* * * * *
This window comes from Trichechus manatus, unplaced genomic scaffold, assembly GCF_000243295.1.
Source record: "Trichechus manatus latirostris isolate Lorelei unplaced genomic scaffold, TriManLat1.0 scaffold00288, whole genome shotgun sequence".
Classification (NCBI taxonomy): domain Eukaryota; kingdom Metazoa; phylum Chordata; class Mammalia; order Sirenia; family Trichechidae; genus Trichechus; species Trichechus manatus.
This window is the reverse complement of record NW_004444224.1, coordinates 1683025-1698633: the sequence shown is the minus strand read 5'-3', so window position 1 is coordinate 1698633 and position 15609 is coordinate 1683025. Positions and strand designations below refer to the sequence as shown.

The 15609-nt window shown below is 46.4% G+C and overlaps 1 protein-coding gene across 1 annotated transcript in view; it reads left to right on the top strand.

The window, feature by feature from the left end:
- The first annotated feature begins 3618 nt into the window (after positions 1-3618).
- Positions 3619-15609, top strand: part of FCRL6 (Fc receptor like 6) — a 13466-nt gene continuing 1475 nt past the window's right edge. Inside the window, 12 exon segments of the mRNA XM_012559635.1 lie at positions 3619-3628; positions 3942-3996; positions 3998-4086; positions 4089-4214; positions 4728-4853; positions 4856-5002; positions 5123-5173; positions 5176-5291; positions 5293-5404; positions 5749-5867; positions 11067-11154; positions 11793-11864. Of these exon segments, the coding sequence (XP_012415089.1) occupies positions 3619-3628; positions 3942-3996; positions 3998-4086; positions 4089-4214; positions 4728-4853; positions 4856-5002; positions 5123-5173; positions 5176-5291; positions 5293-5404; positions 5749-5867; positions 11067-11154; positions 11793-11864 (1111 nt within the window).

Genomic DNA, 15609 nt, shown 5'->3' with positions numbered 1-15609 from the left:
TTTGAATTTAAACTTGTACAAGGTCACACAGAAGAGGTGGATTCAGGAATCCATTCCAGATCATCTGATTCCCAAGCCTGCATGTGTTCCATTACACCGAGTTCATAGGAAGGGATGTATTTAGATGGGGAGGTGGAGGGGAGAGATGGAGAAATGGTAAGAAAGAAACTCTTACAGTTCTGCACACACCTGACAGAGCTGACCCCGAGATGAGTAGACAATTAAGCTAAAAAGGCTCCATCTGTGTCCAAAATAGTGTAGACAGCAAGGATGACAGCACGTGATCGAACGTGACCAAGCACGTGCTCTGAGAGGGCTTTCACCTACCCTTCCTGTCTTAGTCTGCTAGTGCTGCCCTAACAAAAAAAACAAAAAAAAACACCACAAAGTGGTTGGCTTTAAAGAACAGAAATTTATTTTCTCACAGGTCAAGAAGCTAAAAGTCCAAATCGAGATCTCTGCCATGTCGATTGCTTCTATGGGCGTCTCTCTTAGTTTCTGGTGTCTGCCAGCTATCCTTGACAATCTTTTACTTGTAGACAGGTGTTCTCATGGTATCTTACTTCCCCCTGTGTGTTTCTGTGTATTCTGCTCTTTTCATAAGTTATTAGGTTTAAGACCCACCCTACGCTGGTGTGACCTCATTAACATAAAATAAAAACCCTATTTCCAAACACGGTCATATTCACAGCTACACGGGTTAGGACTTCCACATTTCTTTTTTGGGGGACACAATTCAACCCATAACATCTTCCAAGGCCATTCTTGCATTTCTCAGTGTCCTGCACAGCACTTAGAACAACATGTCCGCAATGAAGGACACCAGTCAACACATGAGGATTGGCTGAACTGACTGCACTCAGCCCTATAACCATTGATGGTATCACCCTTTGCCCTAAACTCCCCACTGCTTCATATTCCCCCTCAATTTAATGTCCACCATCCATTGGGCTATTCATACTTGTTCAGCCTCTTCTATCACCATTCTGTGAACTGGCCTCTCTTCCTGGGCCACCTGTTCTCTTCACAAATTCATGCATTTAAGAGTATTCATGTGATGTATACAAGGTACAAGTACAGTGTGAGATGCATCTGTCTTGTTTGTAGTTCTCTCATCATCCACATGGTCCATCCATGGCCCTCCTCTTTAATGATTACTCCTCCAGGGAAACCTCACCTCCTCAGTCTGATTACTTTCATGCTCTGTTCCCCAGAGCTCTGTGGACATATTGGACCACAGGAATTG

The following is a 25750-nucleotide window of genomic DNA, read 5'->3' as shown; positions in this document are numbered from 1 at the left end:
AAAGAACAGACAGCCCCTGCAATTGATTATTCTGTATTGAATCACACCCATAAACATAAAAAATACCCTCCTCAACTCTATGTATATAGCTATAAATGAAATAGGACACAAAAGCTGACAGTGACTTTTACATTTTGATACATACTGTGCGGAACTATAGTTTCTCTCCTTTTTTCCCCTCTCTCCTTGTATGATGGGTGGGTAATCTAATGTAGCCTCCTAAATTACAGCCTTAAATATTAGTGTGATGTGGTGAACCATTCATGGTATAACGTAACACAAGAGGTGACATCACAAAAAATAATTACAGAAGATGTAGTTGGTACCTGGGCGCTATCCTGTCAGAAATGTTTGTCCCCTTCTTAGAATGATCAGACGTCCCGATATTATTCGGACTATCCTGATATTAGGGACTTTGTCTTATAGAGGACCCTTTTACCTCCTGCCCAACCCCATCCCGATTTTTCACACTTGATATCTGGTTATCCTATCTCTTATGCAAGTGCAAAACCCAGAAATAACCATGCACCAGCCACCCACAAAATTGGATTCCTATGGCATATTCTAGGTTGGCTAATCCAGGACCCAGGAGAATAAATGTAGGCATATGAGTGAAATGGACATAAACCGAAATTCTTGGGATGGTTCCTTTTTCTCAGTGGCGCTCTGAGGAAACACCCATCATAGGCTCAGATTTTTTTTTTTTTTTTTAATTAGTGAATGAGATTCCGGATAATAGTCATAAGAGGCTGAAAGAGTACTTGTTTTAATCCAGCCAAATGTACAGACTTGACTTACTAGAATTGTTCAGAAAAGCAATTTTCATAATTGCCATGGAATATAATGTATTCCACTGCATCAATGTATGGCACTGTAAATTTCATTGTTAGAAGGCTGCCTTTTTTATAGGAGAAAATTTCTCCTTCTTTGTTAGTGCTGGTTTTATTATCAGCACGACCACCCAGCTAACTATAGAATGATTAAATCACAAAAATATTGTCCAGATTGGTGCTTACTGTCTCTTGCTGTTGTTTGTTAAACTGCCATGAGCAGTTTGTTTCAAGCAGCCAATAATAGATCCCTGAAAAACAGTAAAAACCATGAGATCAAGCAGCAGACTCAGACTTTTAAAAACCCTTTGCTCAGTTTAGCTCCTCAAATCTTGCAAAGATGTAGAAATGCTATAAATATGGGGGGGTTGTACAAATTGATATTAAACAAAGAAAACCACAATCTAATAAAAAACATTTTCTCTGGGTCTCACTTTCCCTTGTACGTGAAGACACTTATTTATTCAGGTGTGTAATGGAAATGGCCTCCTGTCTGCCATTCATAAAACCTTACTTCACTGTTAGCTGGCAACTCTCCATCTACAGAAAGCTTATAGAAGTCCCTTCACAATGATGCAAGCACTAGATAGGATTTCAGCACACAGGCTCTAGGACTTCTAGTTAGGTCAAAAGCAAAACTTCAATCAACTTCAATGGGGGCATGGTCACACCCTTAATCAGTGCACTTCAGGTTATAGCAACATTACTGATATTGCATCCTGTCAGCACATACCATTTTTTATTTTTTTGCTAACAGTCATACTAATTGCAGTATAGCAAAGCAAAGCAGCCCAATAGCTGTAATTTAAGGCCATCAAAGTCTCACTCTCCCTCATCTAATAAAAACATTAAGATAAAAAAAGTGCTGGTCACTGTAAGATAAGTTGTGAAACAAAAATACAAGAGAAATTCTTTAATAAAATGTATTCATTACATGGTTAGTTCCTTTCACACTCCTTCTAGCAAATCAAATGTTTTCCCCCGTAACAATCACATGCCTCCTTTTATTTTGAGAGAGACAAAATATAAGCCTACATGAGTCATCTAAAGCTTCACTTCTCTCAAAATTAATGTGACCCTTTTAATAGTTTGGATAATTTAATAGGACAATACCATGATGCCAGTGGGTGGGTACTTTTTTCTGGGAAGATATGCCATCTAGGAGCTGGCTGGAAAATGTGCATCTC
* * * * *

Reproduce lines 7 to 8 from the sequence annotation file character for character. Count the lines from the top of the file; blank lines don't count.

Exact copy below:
- The first annotated feature begins 3618 nt into the window (after positions 1-3618).
- Positions 3619-15609, top strand: part of FCRL6 (Fc receptor like 6) — a 13466-nt gene continuing 1475 nt past the window's right edge. Inside the window, 12 exon segments of the mRNA XM_012559635.1 lie at positions 3619-3628; positions 3942-3996; positions 3998-4086; positions 4089-4214; positions 4728-4853; positions 4856-5002; positions 5123-5173; positions 5176-5291; positions 5293-5404; positions 5749-5867; positions 11067-11154; positions 11793-11864. Of these exon segments, the coding sequence (XP_012415089.1) occupies positions 3619-3628; positions 3942-3996; positions 3998-4086; positions 4089-4214; positions 4728-4853; positions 4856-5002; positions 5123-5173; positions 5176-5291; positions 5293-5404; positions 5749-5867; positions 11067-11154; positions 11793-11864 (1111 nt within the window).